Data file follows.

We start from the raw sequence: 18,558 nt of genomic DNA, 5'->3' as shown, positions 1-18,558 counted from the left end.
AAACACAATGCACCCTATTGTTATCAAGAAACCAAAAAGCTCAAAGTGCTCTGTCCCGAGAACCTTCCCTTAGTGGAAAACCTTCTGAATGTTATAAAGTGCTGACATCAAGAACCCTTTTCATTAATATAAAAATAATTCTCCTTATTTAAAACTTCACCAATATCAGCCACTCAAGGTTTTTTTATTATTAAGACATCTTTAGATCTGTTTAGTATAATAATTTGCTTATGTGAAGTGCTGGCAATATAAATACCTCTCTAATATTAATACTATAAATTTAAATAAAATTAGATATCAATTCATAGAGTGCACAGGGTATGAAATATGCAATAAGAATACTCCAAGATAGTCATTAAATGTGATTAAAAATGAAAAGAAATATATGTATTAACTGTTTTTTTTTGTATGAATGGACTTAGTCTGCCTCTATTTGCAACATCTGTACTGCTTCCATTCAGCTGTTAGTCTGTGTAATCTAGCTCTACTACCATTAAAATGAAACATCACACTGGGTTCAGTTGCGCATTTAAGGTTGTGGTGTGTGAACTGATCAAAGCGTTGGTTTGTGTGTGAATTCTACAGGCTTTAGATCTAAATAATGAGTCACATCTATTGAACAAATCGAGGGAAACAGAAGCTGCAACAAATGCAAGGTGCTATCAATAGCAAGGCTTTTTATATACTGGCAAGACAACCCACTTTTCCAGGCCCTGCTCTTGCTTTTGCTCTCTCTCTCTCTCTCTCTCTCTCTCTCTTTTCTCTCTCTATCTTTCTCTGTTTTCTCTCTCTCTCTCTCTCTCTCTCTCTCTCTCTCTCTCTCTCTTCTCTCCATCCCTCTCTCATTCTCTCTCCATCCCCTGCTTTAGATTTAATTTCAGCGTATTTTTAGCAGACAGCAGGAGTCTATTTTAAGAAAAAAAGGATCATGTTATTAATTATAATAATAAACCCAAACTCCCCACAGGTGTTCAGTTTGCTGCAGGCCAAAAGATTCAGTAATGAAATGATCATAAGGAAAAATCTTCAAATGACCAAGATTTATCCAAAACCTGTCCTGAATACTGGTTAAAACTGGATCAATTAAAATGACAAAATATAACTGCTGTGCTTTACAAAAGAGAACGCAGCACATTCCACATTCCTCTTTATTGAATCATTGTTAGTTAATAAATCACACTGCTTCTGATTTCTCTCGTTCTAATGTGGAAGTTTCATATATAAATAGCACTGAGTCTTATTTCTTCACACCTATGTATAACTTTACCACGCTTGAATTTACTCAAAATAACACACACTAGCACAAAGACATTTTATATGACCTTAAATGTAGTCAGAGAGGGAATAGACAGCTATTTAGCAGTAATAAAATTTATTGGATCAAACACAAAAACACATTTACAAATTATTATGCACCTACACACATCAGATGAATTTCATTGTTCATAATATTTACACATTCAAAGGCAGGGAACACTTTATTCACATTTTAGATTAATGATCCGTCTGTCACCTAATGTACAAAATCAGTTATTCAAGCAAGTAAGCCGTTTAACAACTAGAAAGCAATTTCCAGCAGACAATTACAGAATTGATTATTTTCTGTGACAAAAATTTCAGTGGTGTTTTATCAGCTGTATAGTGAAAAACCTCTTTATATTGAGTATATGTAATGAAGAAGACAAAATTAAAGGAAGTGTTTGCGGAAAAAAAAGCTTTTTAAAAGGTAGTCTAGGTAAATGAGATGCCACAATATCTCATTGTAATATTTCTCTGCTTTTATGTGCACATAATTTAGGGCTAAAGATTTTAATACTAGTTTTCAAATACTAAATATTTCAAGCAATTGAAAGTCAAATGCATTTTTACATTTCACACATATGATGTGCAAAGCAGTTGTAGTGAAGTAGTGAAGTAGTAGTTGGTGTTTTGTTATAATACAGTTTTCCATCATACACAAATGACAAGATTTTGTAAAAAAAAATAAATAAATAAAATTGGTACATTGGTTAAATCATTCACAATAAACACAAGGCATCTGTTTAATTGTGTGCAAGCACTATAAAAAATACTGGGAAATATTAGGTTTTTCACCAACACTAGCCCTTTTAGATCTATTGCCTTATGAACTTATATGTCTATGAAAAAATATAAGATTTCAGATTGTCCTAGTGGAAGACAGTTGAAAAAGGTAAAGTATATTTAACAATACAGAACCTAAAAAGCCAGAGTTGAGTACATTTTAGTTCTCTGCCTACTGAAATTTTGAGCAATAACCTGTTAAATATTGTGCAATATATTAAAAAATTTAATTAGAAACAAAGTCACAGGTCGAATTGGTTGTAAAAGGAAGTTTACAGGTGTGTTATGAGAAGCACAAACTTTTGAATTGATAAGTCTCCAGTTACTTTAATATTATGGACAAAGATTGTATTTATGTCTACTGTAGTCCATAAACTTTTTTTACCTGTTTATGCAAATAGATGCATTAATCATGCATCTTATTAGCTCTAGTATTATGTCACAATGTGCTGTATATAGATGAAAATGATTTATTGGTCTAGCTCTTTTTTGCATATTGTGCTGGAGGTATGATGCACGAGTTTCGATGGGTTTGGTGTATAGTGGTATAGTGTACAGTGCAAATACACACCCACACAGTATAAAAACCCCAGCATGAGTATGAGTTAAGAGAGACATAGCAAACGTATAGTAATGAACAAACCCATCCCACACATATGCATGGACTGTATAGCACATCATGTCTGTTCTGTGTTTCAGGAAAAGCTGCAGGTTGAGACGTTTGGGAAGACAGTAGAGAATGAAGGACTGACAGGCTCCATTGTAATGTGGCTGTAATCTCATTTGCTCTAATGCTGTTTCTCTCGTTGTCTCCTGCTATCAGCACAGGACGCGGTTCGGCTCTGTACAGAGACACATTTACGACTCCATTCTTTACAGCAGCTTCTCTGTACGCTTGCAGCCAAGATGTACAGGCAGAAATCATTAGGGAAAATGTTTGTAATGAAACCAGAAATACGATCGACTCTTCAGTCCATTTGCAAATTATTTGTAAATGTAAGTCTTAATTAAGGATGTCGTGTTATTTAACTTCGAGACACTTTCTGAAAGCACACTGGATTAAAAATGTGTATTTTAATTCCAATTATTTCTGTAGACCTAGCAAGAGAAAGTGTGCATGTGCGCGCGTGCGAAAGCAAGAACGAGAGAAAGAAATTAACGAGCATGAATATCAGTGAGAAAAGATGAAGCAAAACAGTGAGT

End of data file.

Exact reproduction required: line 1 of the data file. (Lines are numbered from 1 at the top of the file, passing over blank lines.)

We start from the raw sequence: 18,558 nt of genomic DNA, 5'->3' as shown, positions 1-18,558 counted from the left end.